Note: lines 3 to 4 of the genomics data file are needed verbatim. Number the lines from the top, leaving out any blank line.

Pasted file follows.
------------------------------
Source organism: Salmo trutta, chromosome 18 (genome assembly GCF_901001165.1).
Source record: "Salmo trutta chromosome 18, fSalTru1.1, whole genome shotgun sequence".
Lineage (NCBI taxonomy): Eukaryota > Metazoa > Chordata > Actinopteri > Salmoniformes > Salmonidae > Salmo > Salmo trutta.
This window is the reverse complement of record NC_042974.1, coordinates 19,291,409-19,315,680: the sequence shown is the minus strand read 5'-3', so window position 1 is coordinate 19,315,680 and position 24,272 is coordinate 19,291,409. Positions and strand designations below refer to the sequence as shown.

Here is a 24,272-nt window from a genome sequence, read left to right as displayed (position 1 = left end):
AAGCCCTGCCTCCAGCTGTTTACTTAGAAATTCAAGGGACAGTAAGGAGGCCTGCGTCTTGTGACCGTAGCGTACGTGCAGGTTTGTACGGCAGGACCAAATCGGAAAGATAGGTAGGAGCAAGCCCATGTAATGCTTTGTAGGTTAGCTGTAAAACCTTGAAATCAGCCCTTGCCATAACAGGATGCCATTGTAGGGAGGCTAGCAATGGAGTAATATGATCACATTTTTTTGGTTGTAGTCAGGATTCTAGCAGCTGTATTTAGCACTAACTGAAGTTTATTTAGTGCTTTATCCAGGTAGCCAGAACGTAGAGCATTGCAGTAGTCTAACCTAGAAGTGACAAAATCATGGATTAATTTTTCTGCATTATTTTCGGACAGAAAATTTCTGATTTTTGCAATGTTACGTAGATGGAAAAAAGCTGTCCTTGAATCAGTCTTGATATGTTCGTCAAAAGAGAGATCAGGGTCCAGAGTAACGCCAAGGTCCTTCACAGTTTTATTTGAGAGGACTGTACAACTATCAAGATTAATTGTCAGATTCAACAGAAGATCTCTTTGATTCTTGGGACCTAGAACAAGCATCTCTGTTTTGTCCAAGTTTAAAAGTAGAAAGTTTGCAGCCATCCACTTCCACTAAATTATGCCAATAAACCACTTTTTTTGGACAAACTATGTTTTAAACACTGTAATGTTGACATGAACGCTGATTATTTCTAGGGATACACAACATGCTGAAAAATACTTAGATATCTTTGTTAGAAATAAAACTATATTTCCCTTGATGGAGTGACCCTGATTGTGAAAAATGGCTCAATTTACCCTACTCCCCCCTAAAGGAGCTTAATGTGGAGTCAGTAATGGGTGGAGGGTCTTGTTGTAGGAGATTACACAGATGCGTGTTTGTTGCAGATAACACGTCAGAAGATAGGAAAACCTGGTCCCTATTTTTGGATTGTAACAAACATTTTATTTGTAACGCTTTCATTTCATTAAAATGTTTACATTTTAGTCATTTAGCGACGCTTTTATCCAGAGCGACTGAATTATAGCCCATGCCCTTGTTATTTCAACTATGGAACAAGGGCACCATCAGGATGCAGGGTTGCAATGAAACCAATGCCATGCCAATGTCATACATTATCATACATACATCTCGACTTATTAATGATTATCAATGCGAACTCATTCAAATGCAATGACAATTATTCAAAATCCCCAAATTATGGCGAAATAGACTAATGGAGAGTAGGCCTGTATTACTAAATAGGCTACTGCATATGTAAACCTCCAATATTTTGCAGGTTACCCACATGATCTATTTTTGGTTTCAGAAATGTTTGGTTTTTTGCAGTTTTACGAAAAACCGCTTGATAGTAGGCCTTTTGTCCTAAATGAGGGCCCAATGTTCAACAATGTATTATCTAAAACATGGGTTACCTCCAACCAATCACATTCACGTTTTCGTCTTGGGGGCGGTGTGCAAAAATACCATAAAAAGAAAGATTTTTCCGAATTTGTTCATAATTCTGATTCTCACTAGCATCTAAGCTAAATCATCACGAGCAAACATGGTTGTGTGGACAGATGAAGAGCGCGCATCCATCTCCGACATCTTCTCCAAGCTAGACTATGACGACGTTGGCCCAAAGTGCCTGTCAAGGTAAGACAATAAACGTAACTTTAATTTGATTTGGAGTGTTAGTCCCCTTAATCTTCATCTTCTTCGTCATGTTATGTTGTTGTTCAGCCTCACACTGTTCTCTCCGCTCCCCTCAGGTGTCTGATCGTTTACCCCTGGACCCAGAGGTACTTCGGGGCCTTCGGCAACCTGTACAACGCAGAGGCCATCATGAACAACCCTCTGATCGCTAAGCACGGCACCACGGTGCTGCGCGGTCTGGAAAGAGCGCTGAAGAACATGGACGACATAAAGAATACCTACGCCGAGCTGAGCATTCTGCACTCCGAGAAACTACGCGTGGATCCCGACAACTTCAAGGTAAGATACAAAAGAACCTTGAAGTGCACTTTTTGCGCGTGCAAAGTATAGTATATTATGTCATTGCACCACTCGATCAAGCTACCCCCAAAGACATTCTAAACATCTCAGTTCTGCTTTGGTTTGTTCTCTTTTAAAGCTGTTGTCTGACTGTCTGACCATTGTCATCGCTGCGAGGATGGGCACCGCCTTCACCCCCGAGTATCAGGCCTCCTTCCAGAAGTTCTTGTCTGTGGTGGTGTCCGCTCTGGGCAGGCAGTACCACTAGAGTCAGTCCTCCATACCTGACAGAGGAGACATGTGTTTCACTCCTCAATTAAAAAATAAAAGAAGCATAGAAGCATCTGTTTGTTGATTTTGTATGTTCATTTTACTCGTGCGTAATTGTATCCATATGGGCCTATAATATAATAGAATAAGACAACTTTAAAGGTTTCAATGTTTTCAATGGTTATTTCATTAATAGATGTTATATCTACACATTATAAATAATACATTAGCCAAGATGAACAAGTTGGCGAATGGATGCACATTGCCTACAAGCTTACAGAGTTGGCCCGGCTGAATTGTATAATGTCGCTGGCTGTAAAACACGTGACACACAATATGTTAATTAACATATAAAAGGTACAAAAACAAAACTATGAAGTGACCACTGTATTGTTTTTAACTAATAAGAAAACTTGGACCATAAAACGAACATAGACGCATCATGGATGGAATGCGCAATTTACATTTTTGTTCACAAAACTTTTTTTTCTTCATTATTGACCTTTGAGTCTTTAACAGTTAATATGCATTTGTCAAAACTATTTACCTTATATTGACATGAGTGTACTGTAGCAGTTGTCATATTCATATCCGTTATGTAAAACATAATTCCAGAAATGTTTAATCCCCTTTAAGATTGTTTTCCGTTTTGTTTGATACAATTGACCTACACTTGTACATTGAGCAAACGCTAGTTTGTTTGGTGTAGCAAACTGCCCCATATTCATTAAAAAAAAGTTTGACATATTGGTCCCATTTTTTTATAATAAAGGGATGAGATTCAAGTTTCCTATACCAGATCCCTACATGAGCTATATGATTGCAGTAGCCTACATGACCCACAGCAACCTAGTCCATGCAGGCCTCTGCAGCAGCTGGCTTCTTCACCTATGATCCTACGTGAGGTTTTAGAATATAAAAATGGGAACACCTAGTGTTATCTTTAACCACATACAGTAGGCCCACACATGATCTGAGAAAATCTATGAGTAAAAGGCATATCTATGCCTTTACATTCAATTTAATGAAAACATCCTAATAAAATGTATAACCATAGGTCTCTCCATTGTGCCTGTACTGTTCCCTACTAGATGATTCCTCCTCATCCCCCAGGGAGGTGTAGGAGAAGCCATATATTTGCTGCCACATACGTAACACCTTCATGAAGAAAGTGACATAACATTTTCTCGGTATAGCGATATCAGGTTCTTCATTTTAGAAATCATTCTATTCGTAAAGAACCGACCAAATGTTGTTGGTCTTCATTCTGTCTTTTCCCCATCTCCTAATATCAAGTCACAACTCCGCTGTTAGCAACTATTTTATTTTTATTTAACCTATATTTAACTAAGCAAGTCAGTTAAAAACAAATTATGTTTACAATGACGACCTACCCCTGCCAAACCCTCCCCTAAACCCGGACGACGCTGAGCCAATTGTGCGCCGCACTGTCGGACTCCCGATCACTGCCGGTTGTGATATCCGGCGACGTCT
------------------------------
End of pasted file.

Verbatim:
Lineage (NCBI taxonomy): Eukaryota > Metazoa > Chordata > Actinopteri > Salmoniformes > Salmonidae > Salmo > Salmo trutta.
This window is the reverse complement of record NC_042974.1, coordinates 19,291,409-19,315,680: the sequence shown is the minus strand read 5'-3', so window position 1 is coordinate 19,315,680 and position 24,272 is coordinate 19,291,409. Positions and strand designations below refer to the sequence as shown.